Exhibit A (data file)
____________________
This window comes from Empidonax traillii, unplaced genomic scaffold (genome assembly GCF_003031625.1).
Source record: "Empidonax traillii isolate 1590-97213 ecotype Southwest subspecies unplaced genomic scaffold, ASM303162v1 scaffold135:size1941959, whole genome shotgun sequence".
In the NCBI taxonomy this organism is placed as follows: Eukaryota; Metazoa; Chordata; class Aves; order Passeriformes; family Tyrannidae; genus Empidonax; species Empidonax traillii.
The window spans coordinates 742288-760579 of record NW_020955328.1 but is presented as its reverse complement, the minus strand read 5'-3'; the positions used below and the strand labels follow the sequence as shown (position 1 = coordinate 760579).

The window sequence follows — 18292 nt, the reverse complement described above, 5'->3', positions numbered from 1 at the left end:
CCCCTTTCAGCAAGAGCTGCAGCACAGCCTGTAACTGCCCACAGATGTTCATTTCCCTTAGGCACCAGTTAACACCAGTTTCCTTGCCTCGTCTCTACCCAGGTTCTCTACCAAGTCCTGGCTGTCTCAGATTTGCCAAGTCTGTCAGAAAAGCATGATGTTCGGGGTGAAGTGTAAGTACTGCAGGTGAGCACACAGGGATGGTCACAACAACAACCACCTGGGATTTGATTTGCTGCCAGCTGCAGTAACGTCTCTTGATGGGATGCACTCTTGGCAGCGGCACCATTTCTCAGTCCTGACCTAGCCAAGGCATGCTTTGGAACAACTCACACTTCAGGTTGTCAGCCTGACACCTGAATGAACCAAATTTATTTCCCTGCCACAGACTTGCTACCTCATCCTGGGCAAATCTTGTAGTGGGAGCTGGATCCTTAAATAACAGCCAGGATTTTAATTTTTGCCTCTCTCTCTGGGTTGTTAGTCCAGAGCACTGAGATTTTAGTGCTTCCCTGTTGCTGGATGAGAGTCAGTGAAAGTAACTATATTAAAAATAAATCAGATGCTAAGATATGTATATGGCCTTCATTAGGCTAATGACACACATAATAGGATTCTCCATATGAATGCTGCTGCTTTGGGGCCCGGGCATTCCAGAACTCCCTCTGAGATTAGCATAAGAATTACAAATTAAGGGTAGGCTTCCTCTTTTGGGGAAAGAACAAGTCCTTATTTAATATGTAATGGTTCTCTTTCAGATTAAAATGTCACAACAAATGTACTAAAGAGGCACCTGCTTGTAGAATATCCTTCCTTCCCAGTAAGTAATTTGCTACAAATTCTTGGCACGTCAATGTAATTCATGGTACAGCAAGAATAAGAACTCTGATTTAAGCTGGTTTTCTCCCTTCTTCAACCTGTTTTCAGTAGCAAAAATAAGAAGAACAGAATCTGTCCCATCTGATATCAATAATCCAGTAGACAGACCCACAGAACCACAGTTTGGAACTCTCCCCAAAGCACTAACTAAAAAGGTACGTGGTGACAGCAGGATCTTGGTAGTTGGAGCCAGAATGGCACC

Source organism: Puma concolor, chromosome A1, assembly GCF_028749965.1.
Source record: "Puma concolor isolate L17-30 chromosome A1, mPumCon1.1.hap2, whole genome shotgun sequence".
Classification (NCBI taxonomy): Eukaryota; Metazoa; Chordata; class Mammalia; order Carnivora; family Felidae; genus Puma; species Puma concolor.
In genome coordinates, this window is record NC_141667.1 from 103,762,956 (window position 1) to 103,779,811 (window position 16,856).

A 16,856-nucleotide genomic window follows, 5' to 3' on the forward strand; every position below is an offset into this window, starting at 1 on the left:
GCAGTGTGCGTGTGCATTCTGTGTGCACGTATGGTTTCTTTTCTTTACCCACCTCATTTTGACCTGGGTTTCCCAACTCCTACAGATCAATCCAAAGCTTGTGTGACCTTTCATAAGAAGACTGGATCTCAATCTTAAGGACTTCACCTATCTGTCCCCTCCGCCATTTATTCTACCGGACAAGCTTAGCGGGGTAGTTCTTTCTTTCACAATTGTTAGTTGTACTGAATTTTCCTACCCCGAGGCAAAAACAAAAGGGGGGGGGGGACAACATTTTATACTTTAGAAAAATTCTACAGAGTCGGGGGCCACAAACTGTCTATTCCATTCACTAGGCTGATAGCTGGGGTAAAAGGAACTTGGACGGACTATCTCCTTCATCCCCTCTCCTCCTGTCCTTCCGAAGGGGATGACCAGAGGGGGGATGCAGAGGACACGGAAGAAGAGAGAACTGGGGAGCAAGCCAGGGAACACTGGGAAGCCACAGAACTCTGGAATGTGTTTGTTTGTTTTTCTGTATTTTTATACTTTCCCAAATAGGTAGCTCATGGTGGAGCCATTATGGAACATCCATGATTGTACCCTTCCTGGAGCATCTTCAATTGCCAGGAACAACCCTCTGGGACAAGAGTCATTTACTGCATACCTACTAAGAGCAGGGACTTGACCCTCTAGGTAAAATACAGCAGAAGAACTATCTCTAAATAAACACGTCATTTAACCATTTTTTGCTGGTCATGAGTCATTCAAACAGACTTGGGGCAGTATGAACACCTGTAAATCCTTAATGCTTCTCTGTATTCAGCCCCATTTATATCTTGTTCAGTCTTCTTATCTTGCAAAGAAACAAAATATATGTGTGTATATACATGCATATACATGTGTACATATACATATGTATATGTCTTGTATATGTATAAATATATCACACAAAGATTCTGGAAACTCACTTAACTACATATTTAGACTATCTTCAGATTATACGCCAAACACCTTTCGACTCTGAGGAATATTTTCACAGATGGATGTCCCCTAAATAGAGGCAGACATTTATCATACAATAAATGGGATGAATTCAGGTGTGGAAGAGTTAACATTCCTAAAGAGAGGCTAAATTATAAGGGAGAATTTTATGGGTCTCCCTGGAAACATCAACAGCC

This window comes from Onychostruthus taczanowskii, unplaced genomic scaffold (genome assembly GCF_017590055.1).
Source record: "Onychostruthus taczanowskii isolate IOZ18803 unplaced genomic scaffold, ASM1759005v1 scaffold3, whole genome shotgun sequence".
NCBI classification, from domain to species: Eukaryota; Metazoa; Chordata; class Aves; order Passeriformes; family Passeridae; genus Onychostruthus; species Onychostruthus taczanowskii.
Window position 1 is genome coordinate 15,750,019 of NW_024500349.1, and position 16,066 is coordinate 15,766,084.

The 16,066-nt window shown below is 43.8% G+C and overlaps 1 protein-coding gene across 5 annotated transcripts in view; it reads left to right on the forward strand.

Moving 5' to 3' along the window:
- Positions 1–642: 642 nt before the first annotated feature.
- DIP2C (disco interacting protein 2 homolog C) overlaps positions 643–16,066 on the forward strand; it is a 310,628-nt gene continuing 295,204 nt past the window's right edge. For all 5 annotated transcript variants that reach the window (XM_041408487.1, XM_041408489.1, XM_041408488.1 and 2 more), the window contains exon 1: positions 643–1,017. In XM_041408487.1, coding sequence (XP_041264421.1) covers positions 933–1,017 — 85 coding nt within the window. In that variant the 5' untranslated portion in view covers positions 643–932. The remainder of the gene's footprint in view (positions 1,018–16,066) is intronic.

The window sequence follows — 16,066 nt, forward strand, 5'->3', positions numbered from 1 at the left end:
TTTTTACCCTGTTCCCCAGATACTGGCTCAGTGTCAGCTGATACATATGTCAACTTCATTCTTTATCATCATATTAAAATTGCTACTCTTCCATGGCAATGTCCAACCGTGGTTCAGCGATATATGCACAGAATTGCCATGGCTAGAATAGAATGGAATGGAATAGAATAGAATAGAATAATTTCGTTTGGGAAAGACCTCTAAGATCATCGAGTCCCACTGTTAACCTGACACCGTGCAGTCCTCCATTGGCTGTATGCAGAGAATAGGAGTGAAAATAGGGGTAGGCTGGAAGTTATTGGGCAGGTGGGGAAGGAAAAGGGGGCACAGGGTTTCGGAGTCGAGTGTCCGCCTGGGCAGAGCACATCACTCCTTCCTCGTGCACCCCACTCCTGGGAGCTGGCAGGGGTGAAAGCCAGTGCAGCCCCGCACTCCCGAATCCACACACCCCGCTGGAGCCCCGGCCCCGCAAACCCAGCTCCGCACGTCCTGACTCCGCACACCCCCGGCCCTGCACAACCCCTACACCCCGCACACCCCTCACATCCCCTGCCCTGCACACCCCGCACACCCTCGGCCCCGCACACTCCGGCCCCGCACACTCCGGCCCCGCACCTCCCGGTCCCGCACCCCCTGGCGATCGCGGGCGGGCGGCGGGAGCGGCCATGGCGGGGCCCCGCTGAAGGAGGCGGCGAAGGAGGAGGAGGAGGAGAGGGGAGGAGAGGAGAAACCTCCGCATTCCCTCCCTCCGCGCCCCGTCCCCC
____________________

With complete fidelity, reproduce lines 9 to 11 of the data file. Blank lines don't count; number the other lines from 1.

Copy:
Classification (NCBI taxonomy): Eukaryota; Metazoa; Chordata; class Mammalia; order Carnivora; family Felidae; genus Puma; species Puma concolor.
In genome coordinates, this window is record NC_141667.1 from 103,762,956 (window position 1) to 103,779,811 (window position 16,856).

A 16,856-nucleotide genomic window follows, 5' to 3' on the forward strand; every position below is an offset into this window, starting at 1 on the left: